The best thing about quick play games is that you can complete big projects, like a World Cup Group Stage with 24 teams, in a very short period of time.
The worst thing about quick play games is that you can complete big projects, like a World Cup Group Stage with 24 teams, in a very short period of time.
This paradox was readily apparent to me when it took me only 3 nights to bang out the 36 group stage matches necessary to determine the Group of 16 in my Mea Copa dice soccer replay of the 1986 World Cup in Mexico.
On the one hand, it was satisfying to complete an entire stage of a large tournament. I saw mostly accurate and predictable results, a couple of upsets and one or two head-scratching outliers. The game play was snappy and addicting. I kept finding myself saying “ok, just one more game” right before I found myself rolling 6 more games. As I head into the Knockout Phase of the tournament, I couldn’t be more pleased with the results so far.
On the other hand, with the quick play format I never got a feel for the makeup or the personality of any of the teams. Sure, I know now that Canada couldn’t score and Hungary couldn’t defend, that Morocco was surprisingly strong and that the famed England squad was lucky to get out of their group. However, what I don’t know is anything else.
Mea Copa has a couple little gimmicks that try to give some personality to the games. There is the formation chart which adds a little variety to 3% of all rolls, the Random X-chart, which also mixes things up in 1% of rolls, and then there is the 1% chance that you hit the Team X-chart, which attempts to replicate some of the rare plays that actually occurred in real World Cups, to add a slice of authenticity.
For example, in my 1986 Mea Copa replay match between Soviet Union and Hungary, the score was 2-0 USSR going into the final roll when Hungary rolled their Team X-Chart. The result read: “Offensive side appears to just be playing out the game. Opponents score 3 goals in 15 minutes.” That may sound like a pretty wild result, but when the game ended 5-0 in favor of USSR, it nearly matched the 6-0 drubbing USSR gave Hungary in real life in 1986. I’m a fan of the X-Charts. I hope Argentina hits their Team X-Chart at some point in this tournament.
Now, on to the results of the Group Stage:
The biggest surprise is that England didn’t make it out of this round. In this replay, they lost to Portugal 1-0 (which is the exact same result as in real life) and they beat Poland 1-0 (in real life the final was England 3, Poland 0). But the shocker was their match with Morocco. The real life 1986 result was a 0-0 tie, in the Mea Copa replay the result was Morocco 3, England 0.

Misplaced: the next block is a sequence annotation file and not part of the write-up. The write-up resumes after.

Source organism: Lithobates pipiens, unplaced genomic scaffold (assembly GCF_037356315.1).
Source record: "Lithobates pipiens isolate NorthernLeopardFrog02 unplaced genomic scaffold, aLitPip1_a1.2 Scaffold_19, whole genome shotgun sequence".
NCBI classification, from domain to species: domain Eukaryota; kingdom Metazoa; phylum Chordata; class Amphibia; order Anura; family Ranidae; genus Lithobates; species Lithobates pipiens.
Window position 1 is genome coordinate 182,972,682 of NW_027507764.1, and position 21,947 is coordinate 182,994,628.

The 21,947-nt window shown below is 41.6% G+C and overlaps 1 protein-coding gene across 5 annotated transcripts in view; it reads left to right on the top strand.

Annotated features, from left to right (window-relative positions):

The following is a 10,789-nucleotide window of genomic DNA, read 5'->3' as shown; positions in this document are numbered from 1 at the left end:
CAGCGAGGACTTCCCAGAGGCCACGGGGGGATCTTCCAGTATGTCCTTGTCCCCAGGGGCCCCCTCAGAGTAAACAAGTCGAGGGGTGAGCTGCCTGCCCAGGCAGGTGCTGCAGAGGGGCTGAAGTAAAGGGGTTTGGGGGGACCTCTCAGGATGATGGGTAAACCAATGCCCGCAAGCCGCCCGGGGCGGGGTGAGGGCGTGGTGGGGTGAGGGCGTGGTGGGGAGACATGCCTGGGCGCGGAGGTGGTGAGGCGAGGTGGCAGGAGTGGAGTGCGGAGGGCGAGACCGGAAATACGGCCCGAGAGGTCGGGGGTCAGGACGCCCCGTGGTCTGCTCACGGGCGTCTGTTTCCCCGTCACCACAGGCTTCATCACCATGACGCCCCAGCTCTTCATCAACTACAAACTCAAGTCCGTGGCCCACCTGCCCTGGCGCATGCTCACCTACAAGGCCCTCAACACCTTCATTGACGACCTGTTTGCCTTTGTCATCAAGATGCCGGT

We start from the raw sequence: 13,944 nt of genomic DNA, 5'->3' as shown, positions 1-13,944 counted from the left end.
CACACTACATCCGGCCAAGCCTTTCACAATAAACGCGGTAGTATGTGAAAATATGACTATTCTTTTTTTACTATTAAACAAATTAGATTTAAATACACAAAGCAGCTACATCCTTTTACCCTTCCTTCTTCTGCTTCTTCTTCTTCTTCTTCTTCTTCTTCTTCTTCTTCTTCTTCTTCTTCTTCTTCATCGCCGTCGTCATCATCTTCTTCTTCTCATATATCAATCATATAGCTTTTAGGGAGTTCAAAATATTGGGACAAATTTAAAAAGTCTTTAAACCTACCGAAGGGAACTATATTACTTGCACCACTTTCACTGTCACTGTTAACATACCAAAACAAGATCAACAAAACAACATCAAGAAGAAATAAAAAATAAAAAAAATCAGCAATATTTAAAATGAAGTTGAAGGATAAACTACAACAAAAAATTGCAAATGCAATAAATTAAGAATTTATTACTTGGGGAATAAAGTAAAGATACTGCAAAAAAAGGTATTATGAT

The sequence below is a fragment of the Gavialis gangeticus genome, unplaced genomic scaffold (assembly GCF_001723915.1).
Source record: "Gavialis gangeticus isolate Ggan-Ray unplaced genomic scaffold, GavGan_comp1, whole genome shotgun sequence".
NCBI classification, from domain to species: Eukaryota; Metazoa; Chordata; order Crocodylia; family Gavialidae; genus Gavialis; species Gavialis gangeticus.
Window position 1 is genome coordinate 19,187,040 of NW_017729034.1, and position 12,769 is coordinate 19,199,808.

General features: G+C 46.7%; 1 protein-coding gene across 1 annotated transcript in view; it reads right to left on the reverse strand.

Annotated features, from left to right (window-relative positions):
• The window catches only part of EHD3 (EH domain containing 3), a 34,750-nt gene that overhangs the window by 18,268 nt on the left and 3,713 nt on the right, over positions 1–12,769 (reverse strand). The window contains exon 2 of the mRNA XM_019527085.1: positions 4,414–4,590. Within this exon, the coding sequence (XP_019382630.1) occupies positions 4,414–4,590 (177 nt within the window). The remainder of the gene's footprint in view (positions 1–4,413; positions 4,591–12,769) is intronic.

This is the best story I found on the game, from the Glasgow Herald, June 7, 1986 (click on the photo below to read it). It seems that at the time, England did face the very real prospect of being eliminated before the Knockout Phase after going scoreless in their first two matches. Their 3-0 win versus Poland got them through on goal differential. It turns out that the loss to Morocco in the replay was surprising, but not as impossible as I would’ve guessed before doing this research.
The other result that is going to really change history is the final standing in Group A. In real life, Argentina came out on top and Italy finished 2nd. In the replay, Italy’s 2-0 victory in their head-to-head ended up giving the Italians the Group title and sending Argentina into the other half of the Round of 16 bracket. No big deal, right? It wouldn’t be, except that now Argentina is in the same side of the tournament bracket as West Germany. As we all know, the 1986 World Cup final was Argentina vs. West Germany. That is not a possibility in this replay. The bracket is below:
I am looking forward to the rest of the tournament. At this point, I almost feel like the quick play format won’t do the rest of the tournament justice. I would like to have a little more detail in the results. Time Travel Games does offer the fantastic game Classic Soccer as a full simulation game that many swear by as the ultimate in realism. I own the game, but don’t have the 1986 World Cup teams. Consequently, the plan for this replay is to play it all out using only Mea Copa.
My next Mea Copa replay will be the 2010 World Cup. Mea Copa game designer Anthony Apostolico just announced last week that he has updated the game through 2010 AND has added some new bells and whistles to the game. I expect to be receiving my copy of Mea Copa 2.0 next week. As an added bonus for me, I do already own the 2010 World Cup teams for Classic Soccer, so I think I’ll play the Group Stages and maybe the Round of 16 with Mea Copa and play the Quarterfinals on with Classic Soccer. We’ll see.
In the meantime, I’m looking forward to seeing if “the Hand of God” reaches out and touches my 1986 World Cup replay.